Bacteria quantified in the biopsies were divided among four well-defined mucosal compartments:  (1) bacteria within free mucus; (2) bacteria within adherent mucus; (3) bacteria attached to surface epithelium; and (4) bacteria invasive within the mucosa.  Only a few bacteria were identified as invasive within the mucosa.  Those biopsies diagnosed as SCGIL had significantly increased numbers of Fusobacterium spp. in the three non-invasive mucosal compartments of the colon compared to the biopsies of the cats with IBD.  Also in those cats with SCGIL, there were significantly increased counts of Fusobacterium spp. in the adherent mucus compartment of the ileum and colon as compared with biopsies of the cats with IBD.

Bacteroides spp. numbers were also significantly increased in the three combined non-invasive mucosal compartments of the ileum and the ileal adherent mucus in biopsies of patients with SCGIL compared to ileal biopsies of cats with IBD.  However, the total counts of all bacteria, as well as numbers of Clostridium spp., Enterobacteriaceae, Helicobacter spp., and Faecalibacterium spp. were not significantly different in the colonic and ileal biopsies of the SCGIL cats relative to similar biopsies in the IBD cats.  All of the above listed bacterial phyla as well as Fusobacterium spp. and Bacteroides spp. are found in the feces of healthy cats.

Those cats with SCGIL had significantly increased numbers of CD11b+ cells within the lamina propria of both ileal and colonic biopsies relative to those with IBD.  Likewise, the cats with SCGIL had markedly increased expression of NF-κB in the lamina propria of both ileal and colonic biopsies compared to the IBD cats.  A positive correlation was also found between the total numbers of Fusobacterium spp. and the total numbers of CD11b+ cells and cells expressing increased NF-κB.

The investigation of the relationship between the gastrointestinal microbiome and enteric health and disease is still in its infancy, especially in veterinary species.  In humans, an increased risk for colorectal and pancreatic cancers as well as some oral squamous cell carcinomas is associated with some of the Fusobacterium spp.  In one study of humans with late stage colorectal cancer, Fusobacterium nucleatum counts were found to be positively correlated with tumor size and shortened survival times.  Based on these studies as well as others in rodent models, it appears that chronic IBD-type conditions are a potential risk factor for inflammatory and dysplastic processes that can lead to carcinogenesis.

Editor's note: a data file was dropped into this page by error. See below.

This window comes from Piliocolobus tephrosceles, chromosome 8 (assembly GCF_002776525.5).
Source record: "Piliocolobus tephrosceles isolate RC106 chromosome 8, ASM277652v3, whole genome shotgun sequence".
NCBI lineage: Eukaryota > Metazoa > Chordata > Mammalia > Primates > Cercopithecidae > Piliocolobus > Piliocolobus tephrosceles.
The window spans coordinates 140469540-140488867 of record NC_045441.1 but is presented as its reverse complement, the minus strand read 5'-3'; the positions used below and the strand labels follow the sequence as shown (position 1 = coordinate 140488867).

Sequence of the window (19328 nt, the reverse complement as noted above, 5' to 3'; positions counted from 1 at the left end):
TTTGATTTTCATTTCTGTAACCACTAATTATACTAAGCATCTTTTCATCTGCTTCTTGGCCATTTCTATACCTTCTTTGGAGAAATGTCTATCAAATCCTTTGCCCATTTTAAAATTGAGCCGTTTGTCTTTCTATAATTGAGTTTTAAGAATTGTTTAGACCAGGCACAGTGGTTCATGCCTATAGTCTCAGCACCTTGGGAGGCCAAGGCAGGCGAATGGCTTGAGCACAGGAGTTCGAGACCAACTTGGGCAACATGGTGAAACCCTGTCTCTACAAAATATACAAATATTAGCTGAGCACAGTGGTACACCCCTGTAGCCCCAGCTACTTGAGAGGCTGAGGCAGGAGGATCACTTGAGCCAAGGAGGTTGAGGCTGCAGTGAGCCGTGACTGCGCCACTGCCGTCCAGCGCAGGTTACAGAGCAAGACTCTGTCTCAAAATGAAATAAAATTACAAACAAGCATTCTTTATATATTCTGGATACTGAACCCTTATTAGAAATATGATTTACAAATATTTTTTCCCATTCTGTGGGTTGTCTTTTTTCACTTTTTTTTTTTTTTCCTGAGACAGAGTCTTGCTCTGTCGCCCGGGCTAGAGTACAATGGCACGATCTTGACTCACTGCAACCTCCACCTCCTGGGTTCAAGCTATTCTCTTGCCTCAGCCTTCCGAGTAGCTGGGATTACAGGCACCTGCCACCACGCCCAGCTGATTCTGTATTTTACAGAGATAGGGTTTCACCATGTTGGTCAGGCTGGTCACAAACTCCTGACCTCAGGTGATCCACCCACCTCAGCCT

Changes in the gastrointestinal microbiome such as increased numbers of mucosal Fusobacterium spp., which are pro-inflammatory, have virulence factors that promote invasive and adhesive properties, and have pro-oncogenic features,  could reflect a progression from high grade chronic lymphoplasmacytic IBD to lymphoid intestinal cancer, or could simply be an effect of the gastrointestinal malignancy itself. The presence of increased numbers of CD11b+ myeloid cells and increased expression of NF-κB in the biopsies of cats with SCGIL was positively correlated with the numbers of Fusobacterium spp. in the same biopsies. A valuable and logical focus for future research would be to determine whether the observed increase in Fusobacterium spp. in biopsies demonstrating feline SCGIL is an etiologic factor in the development of this disease or an associated effect. [PJS]

See also:

Hoehne SN, McDonough SP, et al.  Identification of mucosa-invading and intravascular bacteria in feline small intestinal lymphoma.  Vet Pathol 2017;54:234-241.

Sabattini S, Bottero E, et al.  Differentiating feline inflammatory bowel disease from alimentary lymphoma in duodenal endoscopic biopsies.  J Small Anim Pract 2016;57:396-401.

Tizard IR, Jones SW. The microbiota regulates immunity and immunologic diseases in dogs and cats.  Vet Clin North Am Small Anim Pract 2018;48(2):307-322.